The Law offices of Arnold & Smith - John Price Carr House
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WE FIGHT TO WIN.

Our office continues to operate during our regular business hours, which are 8:30 am - 5:30 pm, Monday through Friday, but you can call the office 24 hours a day. We continue to follow all recommendations and requirements of the State of Emergency Stay at Home Order. Consultations are available via telephone or by video conference. The safety of our clients and employees is of the utmost importance and, therefore, in-person meetings are not available at this time except for emergencies or absolutely essential legal services.

Self-Defense in North Carolina – Stand Your Ground

Every state has different laws when it comes to when and how you can protect yourself and your family. It is important to know and understand the laws of your state in the event that you are provoked, assaulted or attacked. However, if you have questions, or have been charged with a crime you committed while acting in self-defense, it is important to consult a defense attorney who can examine the nuances of your situation and provide expert guidance.

What is North Carolina's Self-Defense Law?

Prior to December 1, 2011, North Carolina citizens had a legal duty to retreat from an attacker before using deadly force to defend themselves. If retreat was not possible, citizens could only use an equal amount of force as the attacker. For example, a citizen would generally not be able to use deadly force against someone who punched them. The law generally followed a “blow for a blow” way of handling an attacker. This all changed, however, when North Carolina passed the “stand your ground” law.

When Use of Deadly Force May Be Justifiable

This is not to say that deadly force is acceptable in all self-defense scenarios, but the law generally allows deadly force when:

  • You reasonably believe that the attacker is about to cause serious bodily harm or imminent death to you or others
  • You are in your home, place of work or vehicle and fearing for your life. This is referred to as the “Castle Doctrine.” In other words, your home, place of work and vehicle are viewed as your “castle” and you have the legal right to defend both yourself and others inside your “castle” when there is an intruder who poses an immediate threat.
When Use of Deadly Force May Not Be Justifiable

There are several exceptions to the “stand your ground” law that are important to be aware of. You cannot use deadly force against:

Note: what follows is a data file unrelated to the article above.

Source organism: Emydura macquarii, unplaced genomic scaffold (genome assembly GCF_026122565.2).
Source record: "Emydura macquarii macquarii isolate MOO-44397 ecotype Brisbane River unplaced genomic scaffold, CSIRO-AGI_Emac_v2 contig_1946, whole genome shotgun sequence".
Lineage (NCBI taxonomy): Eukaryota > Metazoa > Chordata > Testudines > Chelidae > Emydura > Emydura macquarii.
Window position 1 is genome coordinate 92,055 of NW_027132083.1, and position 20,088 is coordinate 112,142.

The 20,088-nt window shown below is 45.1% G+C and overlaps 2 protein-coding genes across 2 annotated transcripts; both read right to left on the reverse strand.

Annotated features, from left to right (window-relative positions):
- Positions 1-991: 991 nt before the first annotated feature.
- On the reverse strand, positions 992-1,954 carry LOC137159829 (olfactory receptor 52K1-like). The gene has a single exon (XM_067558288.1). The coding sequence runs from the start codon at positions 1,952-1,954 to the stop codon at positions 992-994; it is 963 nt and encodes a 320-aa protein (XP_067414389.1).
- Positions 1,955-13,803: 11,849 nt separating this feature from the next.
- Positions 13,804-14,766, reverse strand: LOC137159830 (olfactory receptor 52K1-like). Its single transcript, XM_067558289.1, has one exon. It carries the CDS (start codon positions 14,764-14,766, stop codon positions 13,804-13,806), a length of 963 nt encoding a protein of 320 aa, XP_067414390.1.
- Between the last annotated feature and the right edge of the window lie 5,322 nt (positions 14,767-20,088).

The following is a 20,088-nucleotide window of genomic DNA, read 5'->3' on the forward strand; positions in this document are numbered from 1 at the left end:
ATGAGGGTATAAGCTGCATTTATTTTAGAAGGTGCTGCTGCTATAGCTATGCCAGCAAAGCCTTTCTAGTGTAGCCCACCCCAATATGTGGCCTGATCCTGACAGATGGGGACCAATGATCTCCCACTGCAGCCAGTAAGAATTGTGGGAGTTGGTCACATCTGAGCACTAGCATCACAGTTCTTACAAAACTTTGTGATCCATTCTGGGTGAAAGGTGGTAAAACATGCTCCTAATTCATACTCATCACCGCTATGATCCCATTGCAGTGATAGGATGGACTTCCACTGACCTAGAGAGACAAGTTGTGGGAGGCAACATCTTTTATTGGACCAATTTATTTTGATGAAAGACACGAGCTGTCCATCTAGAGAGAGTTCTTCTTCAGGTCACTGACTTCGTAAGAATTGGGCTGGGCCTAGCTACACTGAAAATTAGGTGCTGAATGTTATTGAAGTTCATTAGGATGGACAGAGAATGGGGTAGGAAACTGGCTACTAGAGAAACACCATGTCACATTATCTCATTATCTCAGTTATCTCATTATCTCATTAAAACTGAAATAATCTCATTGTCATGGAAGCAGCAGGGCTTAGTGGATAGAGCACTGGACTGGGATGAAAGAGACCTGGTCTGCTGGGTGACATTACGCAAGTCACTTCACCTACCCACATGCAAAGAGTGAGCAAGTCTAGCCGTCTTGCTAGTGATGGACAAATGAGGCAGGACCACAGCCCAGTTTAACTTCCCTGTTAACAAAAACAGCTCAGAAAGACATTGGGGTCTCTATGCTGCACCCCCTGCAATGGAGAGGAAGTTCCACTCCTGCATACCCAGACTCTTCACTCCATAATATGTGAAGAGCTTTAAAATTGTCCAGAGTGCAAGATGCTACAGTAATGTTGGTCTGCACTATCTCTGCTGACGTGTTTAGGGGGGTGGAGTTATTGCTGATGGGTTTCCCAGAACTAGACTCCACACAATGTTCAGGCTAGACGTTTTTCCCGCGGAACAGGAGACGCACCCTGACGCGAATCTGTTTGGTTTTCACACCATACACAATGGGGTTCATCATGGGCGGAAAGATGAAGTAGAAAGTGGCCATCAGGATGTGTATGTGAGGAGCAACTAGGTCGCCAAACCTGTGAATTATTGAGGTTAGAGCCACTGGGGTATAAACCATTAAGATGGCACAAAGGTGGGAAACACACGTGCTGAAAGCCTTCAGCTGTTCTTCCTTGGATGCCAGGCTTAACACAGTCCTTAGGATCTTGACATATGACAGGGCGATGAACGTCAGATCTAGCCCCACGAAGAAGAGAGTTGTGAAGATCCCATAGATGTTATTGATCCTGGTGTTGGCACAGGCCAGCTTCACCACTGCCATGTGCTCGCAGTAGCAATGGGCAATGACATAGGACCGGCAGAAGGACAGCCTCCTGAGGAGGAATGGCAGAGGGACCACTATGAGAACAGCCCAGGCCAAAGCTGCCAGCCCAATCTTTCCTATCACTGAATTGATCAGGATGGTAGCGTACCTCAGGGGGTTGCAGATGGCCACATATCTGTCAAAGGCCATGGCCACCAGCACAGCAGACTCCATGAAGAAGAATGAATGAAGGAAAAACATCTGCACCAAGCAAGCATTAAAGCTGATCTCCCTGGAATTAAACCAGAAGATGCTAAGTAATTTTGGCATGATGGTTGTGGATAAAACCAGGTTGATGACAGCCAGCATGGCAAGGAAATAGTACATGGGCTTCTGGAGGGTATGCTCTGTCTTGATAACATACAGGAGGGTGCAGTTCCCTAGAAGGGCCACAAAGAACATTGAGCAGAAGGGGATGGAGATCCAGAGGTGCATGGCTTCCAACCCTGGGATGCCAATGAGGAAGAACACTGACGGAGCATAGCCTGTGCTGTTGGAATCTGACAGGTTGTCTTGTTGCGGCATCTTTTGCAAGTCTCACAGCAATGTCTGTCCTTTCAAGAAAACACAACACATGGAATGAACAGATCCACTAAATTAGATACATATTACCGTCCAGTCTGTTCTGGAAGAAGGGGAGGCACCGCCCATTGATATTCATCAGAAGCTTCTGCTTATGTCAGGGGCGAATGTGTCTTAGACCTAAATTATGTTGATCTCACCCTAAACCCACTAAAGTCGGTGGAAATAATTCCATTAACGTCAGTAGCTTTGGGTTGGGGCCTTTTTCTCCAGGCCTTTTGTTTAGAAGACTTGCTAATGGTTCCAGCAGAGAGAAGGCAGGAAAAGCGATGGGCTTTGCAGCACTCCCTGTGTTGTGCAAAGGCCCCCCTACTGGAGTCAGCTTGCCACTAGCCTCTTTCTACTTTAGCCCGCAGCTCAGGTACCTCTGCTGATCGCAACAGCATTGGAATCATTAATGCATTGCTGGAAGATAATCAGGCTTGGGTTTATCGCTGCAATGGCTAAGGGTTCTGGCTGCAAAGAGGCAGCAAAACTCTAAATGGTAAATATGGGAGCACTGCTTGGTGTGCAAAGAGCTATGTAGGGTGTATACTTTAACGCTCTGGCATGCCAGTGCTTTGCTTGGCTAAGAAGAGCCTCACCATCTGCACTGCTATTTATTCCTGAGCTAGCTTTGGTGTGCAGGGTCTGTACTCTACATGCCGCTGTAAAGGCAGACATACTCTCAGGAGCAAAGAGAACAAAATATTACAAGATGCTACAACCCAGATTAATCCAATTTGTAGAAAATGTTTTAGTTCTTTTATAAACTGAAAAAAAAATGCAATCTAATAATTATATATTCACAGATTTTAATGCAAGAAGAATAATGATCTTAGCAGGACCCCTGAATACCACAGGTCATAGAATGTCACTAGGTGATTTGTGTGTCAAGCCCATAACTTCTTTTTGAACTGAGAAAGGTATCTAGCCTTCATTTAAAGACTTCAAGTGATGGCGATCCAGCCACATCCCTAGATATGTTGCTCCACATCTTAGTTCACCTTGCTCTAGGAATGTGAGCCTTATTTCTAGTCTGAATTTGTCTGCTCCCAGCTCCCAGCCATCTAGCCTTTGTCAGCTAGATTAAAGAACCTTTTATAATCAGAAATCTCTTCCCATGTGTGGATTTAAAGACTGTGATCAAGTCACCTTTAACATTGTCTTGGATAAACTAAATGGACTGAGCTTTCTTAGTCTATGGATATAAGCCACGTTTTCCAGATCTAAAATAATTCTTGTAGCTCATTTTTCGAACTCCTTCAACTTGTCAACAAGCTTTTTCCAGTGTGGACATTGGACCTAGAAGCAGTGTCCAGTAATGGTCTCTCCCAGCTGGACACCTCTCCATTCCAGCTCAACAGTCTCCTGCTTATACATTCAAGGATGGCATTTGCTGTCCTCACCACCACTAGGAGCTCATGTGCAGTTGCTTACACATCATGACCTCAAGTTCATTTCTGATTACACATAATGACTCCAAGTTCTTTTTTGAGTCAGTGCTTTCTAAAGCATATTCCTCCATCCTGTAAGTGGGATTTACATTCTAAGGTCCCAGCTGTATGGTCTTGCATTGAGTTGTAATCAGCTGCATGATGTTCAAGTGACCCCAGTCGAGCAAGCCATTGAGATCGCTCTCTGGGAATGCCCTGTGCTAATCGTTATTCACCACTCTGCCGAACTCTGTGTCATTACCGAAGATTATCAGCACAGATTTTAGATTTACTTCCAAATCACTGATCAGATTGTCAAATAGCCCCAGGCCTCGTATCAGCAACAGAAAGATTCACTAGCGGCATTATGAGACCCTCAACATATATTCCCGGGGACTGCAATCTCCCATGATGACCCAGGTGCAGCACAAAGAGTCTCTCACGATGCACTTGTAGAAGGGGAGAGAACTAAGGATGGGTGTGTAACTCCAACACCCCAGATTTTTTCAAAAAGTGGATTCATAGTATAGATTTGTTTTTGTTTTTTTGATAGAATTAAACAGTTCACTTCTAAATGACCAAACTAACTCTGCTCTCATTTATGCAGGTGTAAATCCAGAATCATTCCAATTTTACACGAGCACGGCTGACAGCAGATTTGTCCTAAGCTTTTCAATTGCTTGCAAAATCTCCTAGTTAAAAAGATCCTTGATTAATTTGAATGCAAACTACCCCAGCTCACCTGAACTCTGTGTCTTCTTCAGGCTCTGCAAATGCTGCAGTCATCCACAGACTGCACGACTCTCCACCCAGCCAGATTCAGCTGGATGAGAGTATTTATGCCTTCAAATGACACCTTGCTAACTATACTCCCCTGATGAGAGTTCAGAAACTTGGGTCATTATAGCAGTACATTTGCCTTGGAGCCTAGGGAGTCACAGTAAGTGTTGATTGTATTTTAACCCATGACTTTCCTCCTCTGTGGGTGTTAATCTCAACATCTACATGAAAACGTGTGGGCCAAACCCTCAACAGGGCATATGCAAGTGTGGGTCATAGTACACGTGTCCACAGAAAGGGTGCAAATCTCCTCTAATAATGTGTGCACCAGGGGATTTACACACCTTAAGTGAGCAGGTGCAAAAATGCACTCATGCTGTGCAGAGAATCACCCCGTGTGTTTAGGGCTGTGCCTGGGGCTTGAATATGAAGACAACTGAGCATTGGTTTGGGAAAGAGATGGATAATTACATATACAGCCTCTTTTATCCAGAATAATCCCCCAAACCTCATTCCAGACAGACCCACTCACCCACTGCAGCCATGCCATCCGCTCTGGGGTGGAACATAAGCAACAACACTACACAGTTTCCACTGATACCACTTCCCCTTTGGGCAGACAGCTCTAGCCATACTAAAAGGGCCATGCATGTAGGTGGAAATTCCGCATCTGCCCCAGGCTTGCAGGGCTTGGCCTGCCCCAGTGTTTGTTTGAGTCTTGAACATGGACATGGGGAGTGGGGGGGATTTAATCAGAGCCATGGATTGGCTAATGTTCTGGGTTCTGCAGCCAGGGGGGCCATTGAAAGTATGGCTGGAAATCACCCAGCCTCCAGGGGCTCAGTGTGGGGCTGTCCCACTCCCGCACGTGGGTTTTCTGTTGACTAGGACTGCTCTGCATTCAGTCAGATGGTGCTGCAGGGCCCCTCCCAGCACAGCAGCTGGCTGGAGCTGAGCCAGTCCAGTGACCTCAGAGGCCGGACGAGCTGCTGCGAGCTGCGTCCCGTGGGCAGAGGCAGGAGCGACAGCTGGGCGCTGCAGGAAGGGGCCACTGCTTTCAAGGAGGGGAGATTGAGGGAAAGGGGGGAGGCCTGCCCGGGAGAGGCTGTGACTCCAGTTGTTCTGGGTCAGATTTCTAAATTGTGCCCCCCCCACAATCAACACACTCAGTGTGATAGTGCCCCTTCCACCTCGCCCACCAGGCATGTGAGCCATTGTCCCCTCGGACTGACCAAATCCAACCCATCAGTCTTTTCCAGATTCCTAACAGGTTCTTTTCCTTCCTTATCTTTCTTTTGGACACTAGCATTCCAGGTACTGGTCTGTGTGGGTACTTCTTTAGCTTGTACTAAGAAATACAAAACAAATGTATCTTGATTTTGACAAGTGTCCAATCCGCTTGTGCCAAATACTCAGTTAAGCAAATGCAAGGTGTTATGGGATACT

• Police officers or members of law enforcement who have identified themselves to you as such
  • Bail bondsman
  • Anyone who is legally allowed to be where you are, i.e., your landlord
  • An attacker who is retreating or stopped attacking

There are two other scenarios to be aware of when acting in self-defense:

  • You cannot use deadly force when you are attempting to commit, committing or escaping after committing a felony.
  • You were the initial aggressor. There are two exceptions to note here. If you were the initial aggressor, you can act in self-defense if:
    • The return force used by the person you provoked is so severe that you believe you are in imminent danger of death or serious injury.
    • You retreat or withdraw from physical contact of the person you provoked but they continue the use of force.
Criticism of Stand Your Ground Laws

Following the shooting death of Trayvon Martin, political discussions surrounding the stand your ground laws began to circulate. This murder trial outcome was believed to be heavily attributed to Florida’s stand your ground law and raised concerns for many about certain self-defense laws in North Carolina. The stand your ground laws were said to be too generous in the allowance of deadly force. A House Bill was introduced in 2013 and again in 2017 in attempt to repeal and replace the stand your ground law. Neither of these bills have been passed and stand your ground law remains in place today. However, the laws are ever changing, and it is important to refer to North Carolina legislation for the most up to date information regarding self-defense laws.

North Carolina General Statutes §14-51.2 & §14-51.3 are available via for full review of the “Stand Your Ground” laws.

Can You Be Charged With a Crime in an Act of Self-Defense?

Yes, you can be charged with a crime, such as assault, manslaughter or murder, if you use force against another, even if they are an attacker. However, if you were acting in self-defense, this is an affirmative defense that can be raised once charges are brought. In other words, you acknowledge that you inflicted harm on another person, but this harm was justified while protecting yourself or others from that person.

This, however, is not a straightforward legal issue and should be dealt with by an experienced defense attorney. If you or someone you love has been charged with a crime in which North Carolina’s self-defense laws may apply, it is important to have the guidance of an experienced and dedicated criminal defense attorney ready to help you through it. The defense attorneys at Arnold & Smith, PLLC are standing by to help guide you through this overwhelming time and fight to defend your rights. Contact us today for a consultation.